The assumption that scientific language is testable by observation is far too strong. Most scientific statements are not testable by direct observation and one cannot build a strong logical relationship between unobservable theoretical statements and observation statements… Nor are scientific statements completely free from subjective factors. Theories are accepted partly upon the basis of sociological and historical factors as well as upon the basis of what empirical data exists. The reigning paradigm in science often determines the kinds of answers that will be acceptable to scientific questions… These beliefs of what will be acceptable influence the acceptance or rejection of both experimental data and theoretical speculations. To claim that the degree of subjectivity involved in scientific language, however, is just as great as that in religious language would be just as gross an exaggeration as the assertion that science escapes subjectivity completely.[Emphasis added]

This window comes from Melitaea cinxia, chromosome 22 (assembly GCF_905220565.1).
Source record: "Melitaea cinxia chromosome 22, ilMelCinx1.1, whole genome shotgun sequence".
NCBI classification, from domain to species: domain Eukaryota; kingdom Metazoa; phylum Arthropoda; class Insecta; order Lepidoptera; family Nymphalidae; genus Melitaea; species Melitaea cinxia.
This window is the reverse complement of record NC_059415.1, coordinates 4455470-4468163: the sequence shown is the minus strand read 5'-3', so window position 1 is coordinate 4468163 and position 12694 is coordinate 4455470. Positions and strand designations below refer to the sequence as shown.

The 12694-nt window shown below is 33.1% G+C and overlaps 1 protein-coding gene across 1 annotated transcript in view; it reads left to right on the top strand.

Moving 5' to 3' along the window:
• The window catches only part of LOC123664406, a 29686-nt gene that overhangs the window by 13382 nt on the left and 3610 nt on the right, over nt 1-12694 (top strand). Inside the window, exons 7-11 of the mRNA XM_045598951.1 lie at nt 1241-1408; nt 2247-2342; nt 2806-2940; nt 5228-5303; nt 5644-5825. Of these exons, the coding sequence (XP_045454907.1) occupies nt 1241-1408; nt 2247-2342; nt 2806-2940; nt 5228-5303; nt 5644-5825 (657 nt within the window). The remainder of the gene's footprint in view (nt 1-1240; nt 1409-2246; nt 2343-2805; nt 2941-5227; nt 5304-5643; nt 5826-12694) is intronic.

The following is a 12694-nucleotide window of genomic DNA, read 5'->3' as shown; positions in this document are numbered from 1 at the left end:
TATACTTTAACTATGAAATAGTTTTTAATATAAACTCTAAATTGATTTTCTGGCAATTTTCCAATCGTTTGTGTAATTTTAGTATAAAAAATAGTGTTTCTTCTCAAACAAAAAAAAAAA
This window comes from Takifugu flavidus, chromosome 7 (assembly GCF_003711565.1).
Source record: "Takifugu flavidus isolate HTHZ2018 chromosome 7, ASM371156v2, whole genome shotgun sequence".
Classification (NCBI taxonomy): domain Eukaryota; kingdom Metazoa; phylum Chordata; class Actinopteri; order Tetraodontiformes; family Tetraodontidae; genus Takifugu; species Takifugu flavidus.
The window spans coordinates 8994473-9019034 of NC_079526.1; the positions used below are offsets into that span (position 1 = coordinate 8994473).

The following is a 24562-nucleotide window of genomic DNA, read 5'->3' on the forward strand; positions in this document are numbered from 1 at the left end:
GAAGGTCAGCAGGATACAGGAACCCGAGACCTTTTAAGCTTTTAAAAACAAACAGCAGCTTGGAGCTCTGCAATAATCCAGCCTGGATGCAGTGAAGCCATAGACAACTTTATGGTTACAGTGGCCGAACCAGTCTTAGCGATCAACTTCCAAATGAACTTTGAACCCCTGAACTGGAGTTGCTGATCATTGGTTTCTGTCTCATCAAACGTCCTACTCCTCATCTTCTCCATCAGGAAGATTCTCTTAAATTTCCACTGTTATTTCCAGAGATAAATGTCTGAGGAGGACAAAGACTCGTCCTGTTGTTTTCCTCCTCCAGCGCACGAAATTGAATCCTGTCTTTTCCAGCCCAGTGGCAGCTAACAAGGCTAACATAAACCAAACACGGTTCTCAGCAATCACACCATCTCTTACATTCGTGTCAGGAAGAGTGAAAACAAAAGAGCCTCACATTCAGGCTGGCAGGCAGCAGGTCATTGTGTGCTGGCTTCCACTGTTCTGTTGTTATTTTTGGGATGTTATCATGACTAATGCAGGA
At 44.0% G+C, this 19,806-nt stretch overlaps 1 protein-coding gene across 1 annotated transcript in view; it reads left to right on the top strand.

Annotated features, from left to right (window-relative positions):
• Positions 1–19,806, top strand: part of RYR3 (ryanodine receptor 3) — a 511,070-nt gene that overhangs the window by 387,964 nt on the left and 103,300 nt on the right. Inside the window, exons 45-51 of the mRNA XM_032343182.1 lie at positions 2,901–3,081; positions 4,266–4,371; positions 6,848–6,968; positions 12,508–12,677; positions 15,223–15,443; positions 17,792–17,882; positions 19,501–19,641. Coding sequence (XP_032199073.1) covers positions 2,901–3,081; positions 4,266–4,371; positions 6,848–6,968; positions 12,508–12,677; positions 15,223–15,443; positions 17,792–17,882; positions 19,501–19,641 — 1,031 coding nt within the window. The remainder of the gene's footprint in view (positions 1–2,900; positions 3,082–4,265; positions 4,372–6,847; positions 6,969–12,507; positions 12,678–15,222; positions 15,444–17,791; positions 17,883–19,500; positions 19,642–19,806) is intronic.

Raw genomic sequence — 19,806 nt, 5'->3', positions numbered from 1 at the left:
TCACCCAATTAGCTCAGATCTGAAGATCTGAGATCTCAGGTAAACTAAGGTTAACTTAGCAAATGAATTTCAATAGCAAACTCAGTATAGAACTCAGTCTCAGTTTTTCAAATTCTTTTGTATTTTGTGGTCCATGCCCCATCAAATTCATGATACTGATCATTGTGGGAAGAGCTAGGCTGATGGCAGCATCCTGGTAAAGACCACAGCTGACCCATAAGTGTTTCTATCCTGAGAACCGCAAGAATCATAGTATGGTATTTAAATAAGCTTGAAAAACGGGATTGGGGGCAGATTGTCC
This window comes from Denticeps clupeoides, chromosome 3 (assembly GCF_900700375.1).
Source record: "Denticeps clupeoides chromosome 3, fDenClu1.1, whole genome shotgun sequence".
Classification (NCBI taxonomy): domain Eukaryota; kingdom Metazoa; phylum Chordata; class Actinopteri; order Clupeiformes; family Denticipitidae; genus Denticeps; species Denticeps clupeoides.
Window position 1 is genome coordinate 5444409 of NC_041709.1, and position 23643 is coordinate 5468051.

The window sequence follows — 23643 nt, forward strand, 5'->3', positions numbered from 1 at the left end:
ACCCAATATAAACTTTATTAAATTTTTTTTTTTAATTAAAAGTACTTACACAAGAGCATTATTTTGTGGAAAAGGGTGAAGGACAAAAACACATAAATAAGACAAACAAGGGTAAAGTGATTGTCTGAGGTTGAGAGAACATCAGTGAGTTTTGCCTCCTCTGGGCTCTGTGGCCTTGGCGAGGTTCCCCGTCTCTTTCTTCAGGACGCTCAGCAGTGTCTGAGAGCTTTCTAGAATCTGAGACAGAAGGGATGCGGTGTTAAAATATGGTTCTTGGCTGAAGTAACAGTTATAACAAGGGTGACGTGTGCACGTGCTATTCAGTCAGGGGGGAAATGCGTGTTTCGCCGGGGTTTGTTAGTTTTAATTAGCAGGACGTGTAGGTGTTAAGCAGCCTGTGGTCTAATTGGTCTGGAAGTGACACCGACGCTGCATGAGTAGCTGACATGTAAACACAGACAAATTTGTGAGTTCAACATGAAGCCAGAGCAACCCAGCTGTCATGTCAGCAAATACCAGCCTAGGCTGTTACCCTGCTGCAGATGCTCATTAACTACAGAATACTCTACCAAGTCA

There is a difference between scientific proclamations and proclamations by scientists, just as there is also a difference between theological proclamations and proclamations by theologians. The conflict between science and religion, and by extension the various intraconflicts within science and religion are often byproducts of assertions rooted in subjective expressions rather than objective rational or empirical foundations. Identifying the point of departure from the objective to the subjective is a necessary step towards resolving a number of paradoxes that give perpetual life to the science vs. religion debate.